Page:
#31 Chris Drinkwater

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Posted 02 June 2013 - 05:47 PM

My two suggestions for non-dance tunes, off the top of my head, that would not be too difficult to play on the concertina, are, Bach's Jesu Joy of Man's Desiring, originally written in the key of D but can be transposed, and Pachelbel's Cannon in D.

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#32 Wolf Molkentin

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Posted 03 June 2013 - 12:40 AM

My two suggestions for non-dance tunes, off the top of my head, that would not be too difficult to play on the concertina, are, Bach's Jesu Joy of Man's Desiring, originally written in the key of D but can be transposed, and Pachelbel's Cannon in D.


I myself am just working on the latter (in order to make it sound as appealing as other pieces of music played on that little instrument of ours), whereas the former had been one of the first tunes for me to to approach the EC with. It's really fun to play (be it in single line melody or with bits of added chords or bass notes). For TOTM we would have to limit it to a shortened version though, because the middle section has "chromatic" modulations which are not that simple...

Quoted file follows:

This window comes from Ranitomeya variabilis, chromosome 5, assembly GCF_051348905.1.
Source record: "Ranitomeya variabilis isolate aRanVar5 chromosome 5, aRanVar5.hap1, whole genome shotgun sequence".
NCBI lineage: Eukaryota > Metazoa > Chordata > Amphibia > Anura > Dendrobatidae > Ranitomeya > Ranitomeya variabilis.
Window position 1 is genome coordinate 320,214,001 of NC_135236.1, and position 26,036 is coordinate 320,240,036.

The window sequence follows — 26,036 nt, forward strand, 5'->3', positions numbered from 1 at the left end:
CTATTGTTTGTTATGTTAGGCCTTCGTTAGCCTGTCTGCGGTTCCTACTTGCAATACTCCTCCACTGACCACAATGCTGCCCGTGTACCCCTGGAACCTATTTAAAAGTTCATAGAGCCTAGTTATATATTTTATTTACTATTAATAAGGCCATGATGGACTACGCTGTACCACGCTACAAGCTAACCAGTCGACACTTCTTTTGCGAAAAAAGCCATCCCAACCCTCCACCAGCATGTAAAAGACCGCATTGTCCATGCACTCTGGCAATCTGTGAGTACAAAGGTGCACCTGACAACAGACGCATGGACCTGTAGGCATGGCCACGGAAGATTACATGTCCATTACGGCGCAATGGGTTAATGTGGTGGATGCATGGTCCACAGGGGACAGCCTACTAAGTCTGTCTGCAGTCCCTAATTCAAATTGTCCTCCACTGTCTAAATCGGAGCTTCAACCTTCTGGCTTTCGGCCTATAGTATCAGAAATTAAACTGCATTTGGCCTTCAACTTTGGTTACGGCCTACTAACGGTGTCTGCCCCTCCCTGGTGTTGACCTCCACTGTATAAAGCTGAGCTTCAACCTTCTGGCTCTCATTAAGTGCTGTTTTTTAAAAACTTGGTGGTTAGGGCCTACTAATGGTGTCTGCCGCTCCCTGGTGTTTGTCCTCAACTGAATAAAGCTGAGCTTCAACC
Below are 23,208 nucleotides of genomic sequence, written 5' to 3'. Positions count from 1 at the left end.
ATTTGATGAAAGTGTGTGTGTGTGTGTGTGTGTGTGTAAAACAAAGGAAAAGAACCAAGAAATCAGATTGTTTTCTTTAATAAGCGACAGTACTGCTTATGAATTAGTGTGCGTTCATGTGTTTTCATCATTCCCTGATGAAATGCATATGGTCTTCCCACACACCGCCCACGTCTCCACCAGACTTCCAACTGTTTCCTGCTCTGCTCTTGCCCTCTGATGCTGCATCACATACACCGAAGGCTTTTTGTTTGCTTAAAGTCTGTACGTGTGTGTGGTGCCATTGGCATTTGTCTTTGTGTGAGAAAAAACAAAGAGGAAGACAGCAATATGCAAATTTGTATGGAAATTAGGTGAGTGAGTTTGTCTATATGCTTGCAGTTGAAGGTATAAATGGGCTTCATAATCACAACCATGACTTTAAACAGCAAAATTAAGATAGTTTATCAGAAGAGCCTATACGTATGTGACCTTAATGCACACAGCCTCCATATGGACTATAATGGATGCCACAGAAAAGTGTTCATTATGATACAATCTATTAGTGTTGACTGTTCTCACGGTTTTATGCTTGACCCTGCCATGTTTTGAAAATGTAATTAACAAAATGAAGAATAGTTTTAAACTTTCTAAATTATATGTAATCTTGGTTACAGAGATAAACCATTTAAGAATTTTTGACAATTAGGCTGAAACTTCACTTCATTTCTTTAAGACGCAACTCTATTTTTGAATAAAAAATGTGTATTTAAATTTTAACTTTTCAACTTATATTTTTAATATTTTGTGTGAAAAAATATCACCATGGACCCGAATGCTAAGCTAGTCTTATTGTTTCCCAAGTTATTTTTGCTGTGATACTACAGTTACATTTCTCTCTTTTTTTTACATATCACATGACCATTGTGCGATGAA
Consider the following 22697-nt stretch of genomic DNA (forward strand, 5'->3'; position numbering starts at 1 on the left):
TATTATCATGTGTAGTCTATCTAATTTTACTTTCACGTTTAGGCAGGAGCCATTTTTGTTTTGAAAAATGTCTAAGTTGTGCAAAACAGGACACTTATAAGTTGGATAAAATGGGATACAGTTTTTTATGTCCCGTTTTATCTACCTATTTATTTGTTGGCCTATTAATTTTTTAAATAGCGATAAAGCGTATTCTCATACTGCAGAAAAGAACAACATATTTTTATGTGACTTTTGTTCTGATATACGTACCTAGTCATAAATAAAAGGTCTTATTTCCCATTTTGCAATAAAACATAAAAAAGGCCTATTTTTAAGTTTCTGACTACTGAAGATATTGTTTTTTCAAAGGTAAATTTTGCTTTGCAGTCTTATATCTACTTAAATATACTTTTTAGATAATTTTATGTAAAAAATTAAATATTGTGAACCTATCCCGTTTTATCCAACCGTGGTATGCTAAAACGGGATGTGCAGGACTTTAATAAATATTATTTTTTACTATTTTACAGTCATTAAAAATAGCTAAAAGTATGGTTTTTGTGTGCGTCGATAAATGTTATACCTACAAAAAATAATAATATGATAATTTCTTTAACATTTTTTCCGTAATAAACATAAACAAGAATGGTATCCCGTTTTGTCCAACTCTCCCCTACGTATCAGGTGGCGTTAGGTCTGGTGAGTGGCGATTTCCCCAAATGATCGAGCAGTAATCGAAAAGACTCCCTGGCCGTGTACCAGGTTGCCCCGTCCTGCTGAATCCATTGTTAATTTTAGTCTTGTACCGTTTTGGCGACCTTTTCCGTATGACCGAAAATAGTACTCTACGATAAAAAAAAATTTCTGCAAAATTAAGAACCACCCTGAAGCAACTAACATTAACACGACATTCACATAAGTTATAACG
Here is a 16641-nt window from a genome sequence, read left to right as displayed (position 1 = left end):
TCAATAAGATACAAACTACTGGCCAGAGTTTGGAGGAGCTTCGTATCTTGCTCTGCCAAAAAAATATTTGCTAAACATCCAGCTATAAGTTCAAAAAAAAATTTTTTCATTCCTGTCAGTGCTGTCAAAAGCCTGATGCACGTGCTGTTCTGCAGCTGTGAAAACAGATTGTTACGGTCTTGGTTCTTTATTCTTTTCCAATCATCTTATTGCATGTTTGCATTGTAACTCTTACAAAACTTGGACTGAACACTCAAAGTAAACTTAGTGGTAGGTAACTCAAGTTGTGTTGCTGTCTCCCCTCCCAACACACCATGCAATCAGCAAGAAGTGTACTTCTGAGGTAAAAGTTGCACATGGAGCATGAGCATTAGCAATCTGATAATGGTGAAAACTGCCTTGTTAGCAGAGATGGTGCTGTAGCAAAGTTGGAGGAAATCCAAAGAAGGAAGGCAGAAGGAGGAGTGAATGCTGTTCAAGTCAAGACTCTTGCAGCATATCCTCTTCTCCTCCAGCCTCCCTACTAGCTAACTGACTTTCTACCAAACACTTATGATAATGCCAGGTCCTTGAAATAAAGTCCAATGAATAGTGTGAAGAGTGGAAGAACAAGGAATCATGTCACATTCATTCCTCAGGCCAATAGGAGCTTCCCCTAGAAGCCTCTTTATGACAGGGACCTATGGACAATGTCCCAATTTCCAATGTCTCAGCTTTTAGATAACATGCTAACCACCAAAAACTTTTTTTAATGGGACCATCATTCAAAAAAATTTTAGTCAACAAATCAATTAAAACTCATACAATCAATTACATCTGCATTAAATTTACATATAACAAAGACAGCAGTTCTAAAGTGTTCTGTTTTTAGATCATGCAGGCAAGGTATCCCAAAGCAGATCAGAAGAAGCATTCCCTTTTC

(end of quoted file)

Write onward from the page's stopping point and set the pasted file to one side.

#33 cboody

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Posted 03 June 2013 - 12:47 AM

 

My two suggestions for non-dance tunes, off the top of my head, that would not be too difficult to play on the concertina, are, Bach's Jesu Joy of Man's Desiring, originally written in the key of D but can be transposed, and Pachelbel's Cannon in D.


I myself am just working on the latter (in order to make it sound as appealing as other pieces of music played on that little instrument of ours), whereas the former had been one of the first tunes for me to to approach the EC with. It's really fun to play (be it in single line melody or with bits of added chords or bass notes). For TOTM we would have to limit it to a shortened version though, because the middle section has "chromatic" modulations which are not that simple...

 

Err.  I hope you are referring to the modulation in the Bach.  The Pachelbel's safely in a key.  Recollection says either 17 or 27 variations above that bass line though which would be a bit much for TOM.  Frankly though I'd hope those two pieces, lovely as they are, might be avoided as just plain too overplayed.  But then, maybe I'm just being grumpy....